Anime Cancelled Following Axe Murder
Date: Monday 24th September 2007 [19:27] | Posted By: Jeremy
Two anime series get cancelled after a girl kills her father with an axe!
As it turns out, Japan's no different when it comes to pulling certain series from the TV airways following violent crimes. Two Japanese broadcasting companies have each cancelled an anime series they were airing due to the violent content they contained. The reason for this was a recent incident in Kyoto, where a 16-year-old girl murdered her father, an officer with the Kyoto Prefectural Police, with an axe.
Television Kanagawa cut the final episode of School Days, about a love triangle between three high school students, after hearing about the murder. The series is based on a computer love simulation game, which contains about 20 different endings. The final episode of the anime, which shows a schoolgirl acting violently, is no doubt based on the ending in the game where a girl is slashing a victim with a knife. Though the violence of the scene had been toned down by making the blood black instead of red, TV Kanagawa decided to cancel the episode after learning about the killing.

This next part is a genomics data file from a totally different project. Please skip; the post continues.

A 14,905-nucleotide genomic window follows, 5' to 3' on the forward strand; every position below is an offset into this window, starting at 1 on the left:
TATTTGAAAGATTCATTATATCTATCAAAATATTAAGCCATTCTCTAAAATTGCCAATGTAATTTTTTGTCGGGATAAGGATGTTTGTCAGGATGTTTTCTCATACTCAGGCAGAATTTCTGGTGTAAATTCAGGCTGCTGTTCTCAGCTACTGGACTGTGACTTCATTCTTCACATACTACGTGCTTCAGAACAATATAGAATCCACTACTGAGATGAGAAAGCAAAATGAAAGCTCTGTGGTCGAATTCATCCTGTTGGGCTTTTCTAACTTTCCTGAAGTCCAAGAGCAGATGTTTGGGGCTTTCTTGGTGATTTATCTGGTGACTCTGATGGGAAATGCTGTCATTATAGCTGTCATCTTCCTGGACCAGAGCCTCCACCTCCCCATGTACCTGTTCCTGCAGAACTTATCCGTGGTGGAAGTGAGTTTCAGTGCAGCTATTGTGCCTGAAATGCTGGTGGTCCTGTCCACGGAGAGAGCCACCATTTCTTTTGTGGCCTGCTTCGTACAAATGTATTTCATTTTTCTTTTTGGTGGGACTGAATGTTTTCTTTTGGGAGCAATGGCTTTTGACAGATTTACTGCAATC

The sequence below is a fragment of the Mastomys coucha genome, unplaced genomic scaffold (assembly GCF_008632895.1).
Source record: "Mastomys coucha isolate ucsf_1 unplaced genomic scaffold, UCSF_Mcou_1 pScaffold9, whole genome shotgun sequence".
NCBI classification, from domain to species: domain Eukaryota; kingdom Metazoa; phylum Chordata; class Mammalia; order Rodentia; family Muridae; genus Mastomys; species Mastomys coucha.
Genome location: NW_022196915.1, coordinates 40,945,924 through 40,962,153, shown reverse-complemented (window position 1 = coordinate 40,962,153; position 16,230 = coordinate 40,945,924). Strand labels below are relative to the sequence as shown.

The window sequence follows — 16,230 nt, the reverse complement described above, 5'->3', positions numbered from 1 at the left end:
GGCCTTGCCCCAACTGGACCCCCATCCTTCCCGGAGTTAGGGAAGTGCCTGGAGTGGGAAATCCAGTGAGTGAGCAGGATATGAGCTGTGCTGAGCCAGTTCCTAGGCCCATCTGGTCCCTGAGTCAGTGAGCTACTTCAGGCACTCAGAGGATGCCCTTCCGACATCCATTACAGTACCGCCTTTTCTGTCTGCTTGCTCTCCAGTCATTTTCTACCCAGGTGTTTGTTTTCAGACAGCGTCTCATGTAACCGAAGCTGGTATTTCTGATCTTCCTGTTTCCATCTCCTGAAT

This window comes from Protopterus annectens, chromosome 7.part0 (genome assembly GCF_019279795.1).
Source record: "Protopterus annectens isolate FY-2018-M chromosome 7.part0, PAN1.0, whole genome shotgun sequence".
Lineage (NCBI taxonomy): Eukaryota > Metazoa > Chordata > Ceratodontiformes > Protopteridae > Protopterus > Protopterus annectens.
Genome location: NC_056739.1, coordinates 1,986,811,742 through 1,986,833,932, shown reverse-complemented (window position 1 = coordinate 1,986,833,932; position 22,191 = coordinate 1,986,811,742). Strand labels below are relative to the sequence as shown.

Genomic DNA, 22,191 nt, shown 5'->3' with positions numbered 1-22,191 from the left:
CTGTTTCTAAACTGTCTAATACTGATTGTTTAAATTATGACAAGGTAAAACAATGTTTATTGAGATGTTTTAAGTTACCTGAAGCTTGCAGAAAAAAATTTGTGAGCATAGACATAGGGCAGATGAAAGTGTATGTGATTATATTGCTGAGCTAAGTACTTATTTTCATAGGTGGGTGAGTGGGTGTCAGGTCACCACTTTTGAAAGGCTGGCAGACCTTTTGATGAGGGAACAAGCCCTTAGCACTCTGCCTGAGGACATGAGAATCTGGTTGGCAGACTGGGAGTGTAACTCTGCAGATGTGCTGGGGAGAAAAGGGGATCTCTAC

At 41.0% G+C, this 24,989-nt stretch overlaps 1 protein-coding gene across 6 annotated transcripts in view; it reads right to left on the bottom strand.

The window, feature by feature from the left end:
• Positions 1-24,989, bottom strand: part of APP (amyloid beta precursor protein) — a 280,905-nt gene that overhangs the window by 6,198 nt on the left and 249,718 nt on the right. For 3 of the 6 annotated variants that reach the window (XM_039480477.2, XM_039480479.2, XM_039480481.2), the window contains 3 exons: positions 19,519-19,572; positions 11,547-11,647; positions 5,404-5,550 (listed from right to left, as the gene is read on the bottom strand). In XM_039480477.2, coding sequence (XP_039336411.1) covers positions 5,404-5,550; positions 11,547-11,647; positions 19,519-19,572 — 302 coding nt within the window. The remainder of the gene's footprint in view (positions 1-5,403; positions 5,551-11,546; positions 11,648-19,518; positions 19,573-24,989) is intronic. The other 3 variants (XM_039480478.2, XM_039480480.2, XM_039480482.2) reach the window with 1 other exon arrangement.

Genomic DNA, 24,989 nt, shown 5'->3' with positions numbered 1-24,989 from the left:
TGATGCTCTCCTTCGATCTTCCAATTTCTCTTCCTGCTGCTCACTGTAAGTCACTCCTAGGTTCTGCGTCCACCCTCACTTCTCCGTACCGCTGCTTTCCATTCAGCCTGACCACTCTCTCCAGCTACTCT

In addition, the Tokai Television Broadcasting C. (Tokai TV) completely cancelled the series Higurashi no Naku Koro ni Kai. Also based on a computer video game (this one a visual novel), the series is set in a village where a series of mysterious murders take place. Viewers pointed out that the series contained violent scenes, one of which featuring a girl swinging an axe. Upon learning this, Tokai TV decided to cancel the program.
So far, no relation has been made between the crime and the two anime. The suspect, whose name has been withheld under Japan's Juvenile Law, has confessed to her crime to investigators, though her stated reasons for a motive (she reportedly claimed that she hated her father and was troubled over his relationships with women) are still being examined. Tokai TV is still considering whether or not to broadcast Higurashi no Naku Koro ni Kai in the future, and communication satellite broadcaster AT-X, which airs anime restricted to viewers aged 15 or over, is debating whether or not to screen the final episode of School Days. No doubt these decisions, along with the crime itself, will determine whether or not either series will be picked up for release and distribution in North America (especially the United States, who're particularly anal about that sort of thing lately) and Europe.